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COVID-19 Sanitation Room Design Suggestions

Jsilveira

Hey folks,

My firm is renovating a meal delivery service facility and we would like to design in a sanitation area. I was wondering if anyone has suggestions for guidelines or precedents to look at. 

The facility preps and sends meals out for delivery to elderly neighbors, which means it has a kitchen, offices, and loading dock. We would like to design a room near the entry for workers to sanitize and change clothes when headed out or returning from a delivery. 

It needs to function similar a scrub up room, in that it's a space dedicated for sterilization and changing clothes off of the general flow of traffic. It is unlikely that there will be more than one person in this room at a time, so privacy is a smaller concern. 

Do you have examples or guidelines for designing in rooms like this?

Thank you so much. Ya'll are the best. 

P.S. I've included a diagram of how the space needs to function. 

 
Jul 7, 20 2:22 pm

Bad troll.  No cookie for your. 


Jul 7, 20 2:29 pm  · 
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Jsilveira

Sorry, I am not trying to troll anyone. I'm looking for advice or other's who have done a similar design.

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Sorry but this is something an architect should be able to figure out. I mean it's what we are hired by our clients to provide. I think you're probably an owner who wants free advice from an architect.

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Jsilveira

Not at all. I am a recent graduate sent on a precedent finding mission. I have no experience in the healthcare industry, so I apologize if I come across as ignorant. I'm only trying to find how other architects and designers have designed changing rooms.

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If you're a recent grad then have your firm help you out. I may be blunt and crass with these comments however this is the type of thing you should already know how to research if you have a degree in architecture.

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Jsilveira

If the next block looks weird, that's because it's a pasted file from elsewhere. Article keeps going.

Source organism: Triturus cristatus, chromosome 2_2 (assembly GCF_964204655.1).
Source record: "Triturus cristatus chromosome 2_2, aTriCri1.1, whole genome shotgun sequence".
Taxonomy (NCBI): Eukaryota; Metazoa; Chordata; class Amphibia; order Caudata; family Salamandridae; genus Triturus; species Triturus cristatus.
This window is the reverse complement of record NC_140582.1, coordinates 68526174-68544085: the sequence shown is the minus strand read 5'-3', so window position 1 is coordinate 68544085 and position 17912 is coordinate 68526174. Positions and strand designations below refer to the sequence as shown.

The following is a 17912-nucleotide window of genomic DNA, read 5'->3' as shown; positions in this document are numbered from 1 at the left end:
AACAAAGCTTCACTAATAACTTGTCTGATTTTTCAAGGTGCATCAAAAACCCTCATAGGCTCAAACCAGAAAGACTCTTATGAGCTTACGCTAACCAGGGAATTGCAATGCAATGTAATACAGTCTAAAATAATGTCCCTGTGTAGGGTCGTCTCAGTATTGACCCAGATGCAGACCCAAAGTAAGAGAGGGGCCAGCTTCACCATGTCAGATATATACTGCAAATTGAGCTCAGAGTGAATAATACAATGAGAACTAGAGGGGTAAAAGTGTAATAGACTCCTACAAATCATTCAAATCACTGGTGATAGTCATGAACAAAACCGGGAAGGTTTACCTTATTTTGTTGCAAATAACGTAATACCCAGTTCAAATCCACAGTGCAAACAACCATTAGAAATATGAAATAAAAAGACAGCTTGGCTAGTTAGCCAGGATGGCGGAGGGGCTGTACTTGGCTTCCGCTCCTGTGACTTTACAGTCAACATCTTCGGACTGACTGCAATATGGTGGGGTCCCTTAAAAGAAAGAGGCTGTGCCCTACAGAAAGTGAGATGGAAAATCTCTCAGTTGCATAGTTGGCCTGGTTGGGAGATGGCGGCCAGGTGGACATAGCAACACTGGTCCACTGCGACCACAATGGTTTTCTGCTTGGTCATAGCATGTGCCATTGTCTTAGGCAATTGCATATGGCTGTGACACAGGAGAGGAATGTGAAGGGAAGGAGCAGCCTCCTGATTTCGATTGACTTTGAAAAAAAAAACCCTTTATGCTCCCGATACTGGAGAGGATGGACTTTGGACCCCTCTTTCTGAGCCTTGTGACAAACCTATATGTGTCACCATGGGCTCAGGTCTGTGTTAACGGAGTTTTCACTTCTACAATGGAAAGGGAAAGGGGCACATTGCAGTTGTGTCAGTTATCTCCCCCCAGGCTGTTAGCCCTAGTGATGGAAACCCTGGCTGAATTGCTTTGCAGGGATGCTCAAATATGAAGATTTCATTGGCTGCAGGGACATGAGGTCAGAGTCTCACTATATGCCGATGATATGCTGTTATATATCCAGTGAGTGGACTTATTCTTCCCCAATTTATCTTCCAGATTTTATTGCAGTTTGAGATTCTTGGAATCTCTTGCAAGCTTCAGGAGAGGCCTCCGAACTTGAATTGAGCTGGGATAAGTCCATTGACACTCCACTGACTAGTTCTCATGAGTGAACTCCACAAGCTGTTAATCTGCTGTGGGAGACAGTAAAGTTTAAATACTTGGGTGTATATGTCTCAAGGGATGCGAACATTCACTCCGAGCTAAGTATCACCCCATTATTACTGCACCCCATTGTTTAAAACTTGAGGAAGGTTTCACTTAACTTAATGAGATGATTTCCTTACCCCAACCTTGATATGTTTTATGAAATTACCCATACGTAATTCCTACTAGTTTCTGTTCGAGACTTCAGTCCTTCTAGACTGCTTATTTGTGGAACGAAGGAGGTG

Yeah, the comments were pretty rough. "This is the area of a consultant, go hire one." Would have worked just fine.

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It's not an area to hire a consultant though - you question could of been answered with a google search. I still think you should be asking your co workers this instead of the internet.  That is unless you have no co workers and are asking us to do the work you where hired to do . . . 

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Jsilveira

Not asking others to do my work. Just looking for advice. Thanks.

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I kind of doubt it but I'll give you a bit of advice.


This is assuming that you are doing deliveries of items and workers are flowing in and out of the 'work area'.  There will still be issues of making sure contaminated PPE isn't exposed to 'clean' areas.  The sketch below is just about the possible flow of the space. 



1  · 
Jsilveira

That's really helpful. Thank you. If I understand your diagram correctly you have twin entry and egress paths, where you dispose of used PPE, sanitize, then put on clean PPE. With the green areas appear to be disposal points for the PPE. Is that correct?

Assuming I haven't completely misread this, why do you have the paths branching then joining back together? Are they using twin sanitation rooms?

BTW, Nice lettering. ;)